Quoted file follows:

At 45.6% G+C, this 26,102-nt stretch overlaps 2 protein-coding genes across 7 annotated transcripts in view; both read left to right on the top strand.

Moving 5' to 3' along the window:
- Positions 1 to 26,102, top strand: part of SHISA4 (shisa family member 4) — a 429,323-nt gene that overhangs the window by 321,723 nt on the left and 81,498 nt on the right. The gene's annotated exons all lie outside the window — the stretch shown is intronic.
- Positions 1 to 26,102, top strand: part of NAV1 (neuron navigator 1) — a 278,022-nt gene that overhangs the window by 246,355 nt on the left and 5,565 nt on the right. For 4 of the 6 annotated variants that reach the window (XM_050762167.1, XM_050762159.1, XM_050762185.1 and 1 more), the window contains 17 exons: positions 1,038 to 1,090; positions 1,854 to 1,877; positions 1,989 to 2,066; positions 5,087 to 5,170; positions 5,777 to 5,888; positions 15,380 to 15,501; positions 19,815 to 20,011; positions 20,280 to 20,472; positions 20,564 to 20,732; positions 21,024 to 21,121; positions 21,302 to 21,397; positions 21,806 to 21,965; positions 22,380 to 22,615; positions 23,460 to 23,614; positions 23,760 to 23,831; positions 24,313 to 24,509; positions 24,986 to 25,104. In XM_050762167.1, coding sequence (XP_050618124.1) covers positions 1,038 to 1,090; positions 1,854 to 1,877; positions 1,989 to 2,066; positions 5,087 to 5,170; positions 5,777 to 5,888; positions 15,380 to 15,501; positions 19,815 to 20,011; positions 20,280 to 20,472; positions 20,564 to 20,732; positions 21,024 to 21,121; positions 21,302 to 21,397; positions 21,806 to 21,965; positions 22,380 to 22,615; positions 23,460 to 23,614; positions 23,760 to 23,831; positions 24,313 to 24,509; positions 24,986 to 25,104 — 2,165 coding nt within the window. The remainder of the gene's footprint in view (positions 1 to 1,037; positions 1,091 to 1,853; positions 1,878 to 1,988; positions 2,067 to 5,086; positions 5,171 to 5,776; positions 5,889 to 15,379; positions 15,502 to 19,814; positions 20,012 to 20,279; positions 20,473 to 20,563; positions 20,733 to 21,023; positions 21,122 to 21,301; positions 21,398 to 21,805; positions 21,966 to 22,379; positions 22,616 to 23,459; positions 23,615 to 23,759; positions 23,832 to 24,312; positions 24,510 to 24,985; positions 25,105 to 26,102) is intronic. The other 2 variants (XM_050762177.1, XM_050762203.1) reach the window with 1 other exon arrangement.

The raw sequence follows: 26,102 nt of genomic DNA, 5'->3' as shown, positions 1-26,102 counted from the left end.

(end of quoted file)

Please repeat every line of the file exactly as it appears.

At 45.6% G+C, this 26,102-nt stretch overlaps 2 protein-coding genes across 7 annotated transcripts in view; both read left to right on the top strand.

Moving 5' to 3' along the window:
- Positions 1 to 26,102, top strand: part of SHISA4 (shisa family member 4) — a 429,323-nt gene that overhangs the window by 321,723 nt on the left and 81,498 nt on the right. The gene's annotated exons all lie outside the window — the stretch shown is intronic.
- Positions 1 to 26,102, top strand: part of NAV1 (neuron navigator 1) — a 278,022-nt gene that overhangs the window by 246,355 nt on the left and 5,565 nt on the right. For 4 of the 6 annotated variants that reach the window (XM_050762167.1, XM_050762159.1, XM_050762185.1 and 1 more), the window contains 17 exons: positions 1,038 to 1,090; positions 1,854 to 1,877; positions 1,989 to 2,066; positions 5,087 to 5,170; positions 5,777 to 5,888; positions 15,380 to 15,501; positions 19,815 to 20,011; positions 20,280 to 20,472; positions 20,564 to 20,732; positions 21,024 to 21,121; positions 21,302 to 21,397; positions 21,806 to 21,965; positions 22,380 to 22,615; positions 23,460 to 23,614; positions 23,760 to 23,831; positions 24,313 to 24,509; positions 24,986 to 25,104. In XM_050762167.1, coding sequence (XP_050618124.1) covers positions 1,038 to 1,090; positions 1,854 to 1,877; positions 1,989 to 2,066; positions 5,087 to 5,170; positions 5,777 to 5,888; positions 15,380 to 15,501; positions 19,815 to 20,011; positions 20,280 to 20,472; positions 20,564 to 20,732; positions 21,024 to 21,121; positions 21,302 to 21,397; positions 21,806 to 21,965; positions 22,380 to 22,615; positions 23,460 to 23,614; positions 23,760 to 23,831; positions 24,313 to 24,509; positions 24,986 to 25,104 — 2,165 coding nt within the window. The remainder of the gene's footprint in view (positions 1 to 1,037; positions 1,091 to 1,853; positions 1,878 to 1,988; positions 2,067 to 5,086; positions 5,171 to 5,776; positions 5,889 to 15,379; positions 15,502 to 19,814; positions 20,012 to 20,279; positions 20,473 to 20,563; positions 20,733 to 21,023; positions 21,122 to 21,301; positions 21,398 to 21,805; positions 21,966 to 22,379; positions 22,616 to 23,459; positions 23,615 to 23,759; positions 23,832 to 24,312; positions 24,510 to 24,985; positions 25,105 to 26,102) is intronic. The other 2 variants (XM_050762177.1, XM_050762203.1) reach the window with 1 other exon arrangement.

The raw sequence follows: 26,102 nt of genomic DNA, 5'->3' as shown, positions 1-26,102 counted from the left end.